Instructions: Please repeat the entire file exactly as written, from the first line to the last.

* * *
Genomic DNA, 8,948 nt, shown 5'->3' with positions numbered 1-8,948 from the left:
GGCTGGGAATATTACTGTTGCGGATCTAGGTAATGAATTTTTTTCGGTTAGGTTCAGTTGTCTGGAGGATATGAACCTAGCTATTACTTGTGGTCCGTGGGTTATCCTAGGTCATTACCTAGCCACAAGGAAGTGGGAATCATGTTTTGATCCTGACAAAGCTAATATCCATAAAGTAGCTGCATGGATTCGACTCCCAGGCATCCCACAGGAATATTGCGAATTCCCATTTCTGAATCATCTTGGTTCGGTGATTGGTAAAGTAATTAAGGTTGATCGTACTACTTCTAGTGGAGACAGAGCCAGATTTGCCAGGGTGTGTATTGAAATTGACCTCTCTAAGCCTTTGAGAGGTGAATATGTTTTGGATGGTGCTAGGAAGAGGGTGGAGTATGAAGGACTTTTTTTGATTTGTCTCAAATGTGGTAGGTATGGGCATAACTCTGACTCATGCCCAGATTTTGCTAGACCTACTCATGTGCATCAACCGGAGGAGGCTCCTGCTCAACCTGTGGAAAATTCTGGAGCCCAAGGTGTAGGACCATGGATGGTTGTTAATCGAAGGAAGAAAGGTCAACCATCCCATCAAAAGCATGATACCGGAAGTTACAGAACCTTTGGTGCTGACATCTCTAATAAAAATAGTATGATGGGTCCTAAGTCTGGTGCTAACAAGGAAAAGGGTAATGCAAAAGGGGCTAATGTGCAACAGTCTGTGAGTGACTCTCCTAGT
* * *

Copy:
Genomic DNA, 8,948 nt, shown 5'->3' with positions numbered 1-8,948 from the left:
GGCTGGGAATATTACTGTTGCGGATCTAGGTAATGAATTTTTTTCGGTTAGGTTCAGTTGTCTGGAGGATATGAACCTAGCTATTACTTGTGGTCCGTGGGTTATCCTAGGTCATTACCTAGCCACAAGGAAGTGGGAATCATGTTTTGATCCTGACAAAGCTAATATCCATAAAGTAGCTGCATGGATTCGACTCCCAGGCATCCCACAGGAATATTGCGAATTCCCATTTCTGAATCATCTTGGTTCGGTGATTGGTAAAGTAATTAAGGTTGATCGTACTACTTCTAGTGGAGACAGAGCCAGATTTGCCAGGGTGTGTATTGAAATTGACCTCTCTAAGCCTTTGAGAGGTGAATATGTTTTGGATGGTGCTAGGAAGAGGGTGGAGTATGAAGGACTTTTTTTGATTTGTCTCAAATGTGGTAGGTATGGGCATAACTCTGACTCATGCCCAGATTTTGCTAGACCTACTCATGTGCATCAACCGGAGGAGGCTCCTGCTCAACCTGTGGAAAATTCTGGAGCCCAAGGTGTAGGACCATGGATGGTTGTTAATCGAAGGAAGAAAGGTCAACCATCCCATCAAAAGCATGATACCGGAAGTTACAGAACCTTTGGTGCTGACATCTCTAATAAAAATAGTATGATGGGTCCTAAGTCTGGTGCTAACAAGGAAAAGGGTAATGCAAAAGGGGCTAATGTGCAACAGTCTGTGAGTGACTCTCCTAGT